RWE Sees End of Europe’s 40-Year-Old Gas Pricing for GazpromTino Andresen
RWE AG expects a 40-year-old system for setting European gas prices that has cost Germany’s second-largest utility hundreds of millions of euros to be cast aside after an arbitration ruling against Russia’s OAO Gazprom.
A Vienna tribunal decided RWE paid Gazprom too much from May 2010 and the Moscow-based gas-export monopoly needed to introduce market rates for the fuel, according to the German power producer. In reaction, Russian President Vladimir Putin defended the decades-old regime of linking rates to oil indexes.
“We have a solution which partly replaces oil indexation by gas indexation,” said RWE Chief Financial Officer Bernhard Guenther in an interview at the company’s head office in Essen. “Going forward we will claw the small money back which we might now still lose on the remaining oil-indexed part.”
RWE, now in price talks with Gazprom, has fought to end the tradition of linking supply deals to oil prices that was set up before European gas markets for immediate delivery developed. Weakening demand for gas means the amount utilities can charge customers for the fuel has sunk relative to Gazprom’s prices.
The ruling “will be taken into consideration in the new talks,” Guenther said. Seeking arbitration, instead of settling with Gazprom like larger rival EON SE, was successful, he said. RWE was the only European customer to complete arbitration.
RWE has declined by 9 percent in Frankfurt trading since announcing the ruling June 27, while EON is down 1.1 percent. RWE today advanced 0.6 percent to 22.39 euros by the close.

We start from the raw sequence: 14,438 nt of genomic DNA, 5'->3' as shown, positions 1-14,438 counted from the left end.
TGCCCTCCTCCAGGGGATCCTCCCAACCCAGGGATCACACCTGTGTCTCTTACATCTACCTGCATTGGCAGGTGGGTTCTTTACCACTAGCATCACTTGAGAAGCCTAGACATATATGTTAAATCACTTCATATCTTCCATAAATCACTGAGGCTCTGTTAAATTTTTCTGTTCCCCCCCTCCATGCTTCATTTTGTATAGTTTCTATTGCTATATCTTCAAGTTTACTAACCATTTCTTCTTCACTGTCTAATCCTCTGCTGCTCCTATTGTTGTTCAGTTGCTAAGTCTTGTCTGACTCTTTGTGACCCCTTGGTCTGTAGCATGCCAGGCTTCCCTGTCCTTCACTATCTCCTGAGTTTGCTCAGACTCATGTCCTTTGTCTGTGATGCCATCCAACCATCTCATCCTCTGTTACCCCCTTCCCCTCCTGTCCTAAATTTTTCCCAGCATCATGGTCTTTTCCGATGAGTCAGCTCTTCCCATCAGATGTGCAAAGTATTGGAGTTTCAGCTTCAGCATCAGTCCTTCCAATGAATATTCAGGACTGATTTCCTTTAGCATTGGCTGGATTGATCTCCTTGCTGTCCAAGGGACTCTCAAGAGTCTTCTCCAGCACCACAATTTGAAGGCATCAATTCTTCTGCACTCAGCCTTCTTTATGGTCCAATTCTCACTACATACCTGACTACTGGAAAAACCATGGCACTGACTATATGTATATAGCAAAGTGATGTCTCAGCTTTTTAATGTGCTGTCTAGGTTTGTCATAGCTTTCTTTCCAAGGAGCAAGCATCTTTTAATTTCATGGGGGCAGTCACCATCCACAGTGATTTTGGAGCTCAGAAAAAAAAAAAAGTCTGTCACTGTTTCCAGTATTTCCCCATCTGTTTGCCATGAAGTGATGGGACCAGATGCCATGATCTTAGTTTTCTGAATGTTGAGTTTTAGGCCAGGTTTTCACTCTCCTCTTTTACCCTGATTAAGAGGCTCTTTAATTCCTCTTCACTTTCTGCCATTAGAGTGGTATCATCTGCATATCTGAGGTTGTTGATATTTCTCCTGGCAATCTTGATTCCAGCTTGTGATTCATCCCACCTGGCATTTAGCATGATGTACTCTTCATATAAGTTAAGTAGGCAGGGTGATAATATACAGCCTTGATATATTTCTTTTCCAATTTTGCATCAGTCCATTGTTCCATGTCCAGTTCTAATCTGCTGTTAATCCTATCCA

The ruling brought “quite limited” links to gas indexes, Gazprom Export, responsible for contracts, said in a statement. “We consider the ruling objective, weighted and taking into account principles of long-term contracts, arguments from both sides and objective processes that happened on the market.”
EON, Gazprom’s biggest European customer, reached a deal with the Russian company on gas prices a year ago that added about 1 billion euros ($1.3 billion) to half-year results. RWE said on July 1 the effect of the arbitration ruling was “in line” with its expectations, without providing a figure. The company will get a similar windfall to EON, Spiegel reported.
“The award was a necessary step to eliminate the anachronism of oil-price indexation,” said Thomas Deser, a portfolio manager at Union Investment GmbH who is responsible for the fund’s 57 million-euro stake in RWE. The company may have avoided raising its outlook after the ruling because of possible losses in Egypt operations, he said.
RWE plans to sell its Dea oil and gas production unit in the country to raise as much as 5 billion euros, according to a person familiar with the matter who asked not to be identified.
The utility is also studying mothballing power plants where losses are higher than the cost of closing them, Guenther said.
RWE is cutting capital and operating expenditure to ensure it can generate cash and plans to reduce the ratio of net debt to earnings before interest, tax, depreciation and amortization in the medium term to 3 from 3.5, he said. It won’t likely pay down debt without disposals until 2015, when it can generate cash after paying expenses and dividends, Guenther said.
In March, RWE abandoned a target of 7 billion euros of disposals by the end of the year as asset prices were too low.
RWE’s shares, down 28 percent this year, have been “driven by the developments in power generation,” Guenther said. It’s a “kind of seismic shift from the old business model.”
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